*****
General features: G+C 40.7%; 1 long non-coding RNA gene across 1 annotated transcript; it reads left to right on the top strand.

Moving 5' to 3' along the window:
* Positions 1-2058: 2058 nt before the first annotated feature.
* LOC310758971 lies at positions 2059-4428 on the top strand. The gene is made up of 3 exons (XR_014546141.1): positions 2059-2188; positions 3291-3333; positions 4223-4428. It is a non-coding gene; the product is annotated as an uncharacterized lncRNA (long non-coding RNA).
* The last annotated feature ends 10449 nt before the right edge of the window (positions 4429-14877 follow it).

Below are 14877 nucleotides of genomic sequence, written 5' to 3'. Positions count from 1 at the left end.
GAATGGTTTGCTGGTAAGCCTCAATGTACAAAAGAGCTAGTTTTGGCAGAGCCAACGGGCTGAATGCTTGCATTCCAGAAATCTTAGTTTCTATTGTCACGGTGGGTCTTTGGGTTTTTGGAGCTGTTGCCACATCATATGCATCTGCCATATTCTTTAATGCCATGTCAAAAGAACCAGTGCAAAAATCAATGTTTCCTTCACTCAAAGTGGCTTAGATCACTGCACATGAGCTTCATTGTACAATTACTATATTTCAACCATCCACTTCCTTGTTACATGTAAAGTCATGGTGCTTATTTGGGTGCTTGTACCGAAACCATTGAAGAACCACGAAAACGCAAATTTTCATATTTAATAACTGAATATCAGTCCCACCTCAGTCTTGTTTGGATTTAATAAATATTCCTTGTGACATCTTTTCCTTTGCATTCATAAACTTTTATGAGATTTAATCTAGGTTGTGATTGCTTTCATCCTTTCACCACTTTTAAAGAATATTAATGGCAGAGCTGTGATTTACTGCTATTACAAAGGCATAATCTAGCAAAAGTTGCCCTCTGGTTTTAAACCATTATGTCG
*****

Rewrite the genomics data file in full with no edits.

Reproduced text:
General features: G+C 40.7%; 1 long non-coding RNA gene across 1 annotated transcript; it reads left to right on the top strand.

Moving 5' to 3' along the window:
* Positions 1-2058: 2058 nt before the first annotated feature.
* LOC310758971 lies at positions 2059-4428 on the top strand. The gene is made up of 3 exons (XR_014546141.1): positions 2059-2188; positions 3291-3333; positions 4223-4428. It is a non-coding gene; the product is annotated as an uncharacterized lncRNA (long non-coding RNA).
* The last annotated feature ends 10449 nt before the right edge of the window (positions 4429-14877 follow it).

Below are 14877 nucleotides of genomic sequence, written 5' to 3'. Positions count from 1 at the left end.
GAATGGTTTGCTGGTAAGCCTCAATGTACAAAAGAGCTAGTTTTGGCAGAGCCAACGGGCTGAATGCTTGCATTCCAGAAATCTTAGTTTCTATTGTCACGGTGGGTCTTTGGGTTTTTGGAGCTGTTGCCACATCATATGCATCTGCCATATTCTTTAATGCCATGTCAAAAGAACCAGTGCAAAAATCAATGTTTCCTTCACTCAAAGTGGCTTAGATCACTGCACATGAGCTTCATTGTACAATTACTATATTTCAACCATCCACTTCCTTGTTACATGTAAAGTCATGGTGCTTATTTGGGTGCTTGTACCGAAACCATTGAAGAACCACGAAAACGCAAATTTTCATATTTAATAACTGAATATCAGTCCCACCTCAGTCTTGTTTGGATTTAATAAATATTCCTTGTGACATCTTTTCCTTTGCATTCATAAACTTTTATGAGATTTAATCTAGGTTGTGATTGCTTTCATCCTTTCACCACTTTTAAAGAATATTAATGGCAGAGCTGTGATTTACTGCTATTACAAAGGCATAATCTAGCAAAAGTTGCCCTCTGGTTTTAAACCATTATGTCG